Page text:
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    The graphic illustrates the interplay between topology (blue ring) and strong correlation (electron spins; coloured arrows on the square grid). This is what the Würzburg Collaborative Research Centre ToCoTronics is all about.

    A great success for Würzburg's physics department: its Collaborative Research Centre was rated as excellent and is now entering its second funding phase. The German Research Foundation is providing 12 million euros for this purpose.

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    Dr. Ana Rita Brochado investigates the effect of antibiotics on bacteria.

    Bacteria can quickly become resistant to antibiotics. Which mechanisms are responsible for this and how to counteract it? Dr. Ana Rita Brochado, who is setting up a new Emmy Noether Junior Research Group at the University of Würzburg, is investigating this.

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    Dr. Ataru Sotomura in the Japanese city of Nara. The JMU scientist leads a research group in Japan.

    A new research project studies the history of East Asian art and culture at Kyoto University in Japan which is known for its excellence. It is headed by a Würzburg scientist, Dr. Ataru Sotomura.

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    Graphic of a RNA molecule

    Getting an accurate picture of the real-time transcriptional activity of a cell: This is the goal of a new research project at the University of Würzburg which is funded by the European Research Council.

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    The main building of the University of Wuerzburg

    The University of Würzburg plans to build a "Center of Polymers for Life". Rating the new project as excellent, the German Council of Science and Humanities has recommended its implementation.

     

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    Scheme of a two-dimensional Josephson junction

    In collaboration with researchers from Harvard University, researchers from the University of Würzburg have made an important step on the road to topological quantum computers. Now, they present their findings in the renowned scientific journal Nature.

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    When catching and digesting its prey, the Venus flytrap repeatedly counts the number of electrical signals (AP, action potentials). These processes are being investigated at the University of Würzburg.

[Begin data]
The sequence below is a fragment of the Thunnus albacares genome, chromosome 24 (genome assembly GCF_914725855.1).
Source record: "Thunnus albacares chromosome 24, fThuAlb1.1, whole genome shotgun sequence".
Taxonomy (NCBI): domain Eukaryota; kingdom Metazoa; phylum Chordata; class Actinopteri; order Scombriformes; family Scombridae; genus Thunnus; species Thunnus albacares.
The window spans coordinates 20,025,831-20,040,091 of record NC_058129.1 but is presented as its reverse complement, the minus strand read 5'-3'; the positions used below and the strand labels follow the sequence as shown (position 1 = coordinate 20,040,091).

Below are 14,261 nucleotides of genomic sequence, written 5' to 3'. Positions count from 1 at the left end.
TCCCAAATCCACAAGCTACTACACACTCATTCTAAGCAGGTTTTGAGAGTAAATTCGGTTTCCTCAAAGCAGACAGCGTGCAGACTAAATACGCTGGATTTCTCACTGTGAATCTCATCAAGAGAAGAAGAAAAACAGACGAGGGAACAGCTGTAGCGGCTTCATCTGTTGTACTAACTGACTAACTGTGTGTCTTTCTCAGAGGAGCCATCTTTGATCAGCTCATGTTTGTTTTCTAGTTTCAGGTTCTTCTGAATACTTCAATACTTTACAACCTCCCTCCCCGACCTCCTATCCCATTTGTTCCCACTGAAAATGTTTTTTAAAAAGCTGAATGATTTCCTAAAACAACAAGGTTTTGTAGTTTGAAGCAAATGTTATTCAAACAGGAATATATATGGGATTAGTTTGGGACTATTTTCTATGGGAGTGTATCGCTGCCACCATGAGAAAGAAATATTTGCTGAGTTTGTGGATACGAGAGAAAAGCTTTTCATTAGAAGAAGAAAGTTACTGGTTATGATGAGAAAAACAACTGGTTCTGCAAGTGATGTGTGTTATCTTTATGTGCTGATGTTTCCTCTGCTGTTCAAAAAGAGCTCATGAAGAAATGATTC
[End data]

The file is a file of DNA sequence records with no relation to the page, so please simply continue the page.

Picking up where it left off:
How does the Venus flytrap count and calculate? This is what the Würzburg plant researcher Rainer Hedrich wants to find out. For his project, he will receive 1.5 million euros from a renowned funding programme.

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    The Würzburg biologists Markus Riederer (left) and Amauri Bueno found out why the leaves of the date palm do not dry out even at temperatures above 50 degrees Celsius.

    The leaves of date palms can heat up to temperatures around 50 degrees Celsius. They survive thanks to a unique wax mixture that is essential for the existence in the desert.

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    Page from a french version of the "Narrenschiff". Such old fonts can be reliably converted into computer-readable text with OCR4all.

    The OCR4all tool ensures converting historical printings into computer-readable texts. It is very reliable, user-friendly, and open source. It was developed by scientists at the University of Würzburg.

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    Professor Georg Nagel in front of the image of an alga in which a novel photo sensor was labelled with green fluorescent dye.

    Controlling cells with light: Professor Georg Nagel has won another award for his contributions to the invention and refinement of optogenetics. He received the prize along with other laureates in the USA.

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    Small-scale agricultural landscapes (left) offer advantages: they promote biological diversity, pollination and natural pest control.

    Diversity beats monotony: a colourful patchwork of small, differently used plots can bring advantages to agriculture and nature. This is the result of a new study by the University of Würzburg.

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    Graphic of a cytomegalovirus

    A new international research group aims to develop new approaches to prevent and treat cytomegalovirus infection. Lars Dölken, a virology expert from Würzburg, is the research unit's spokesman.

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    Thomas Rudel

    Professor Thomas Rudel receives a high-ranking award from the European Research Council. The microbiologist will receive 2.5 million euros for a new project to investigate pathogenic Chlamydia.

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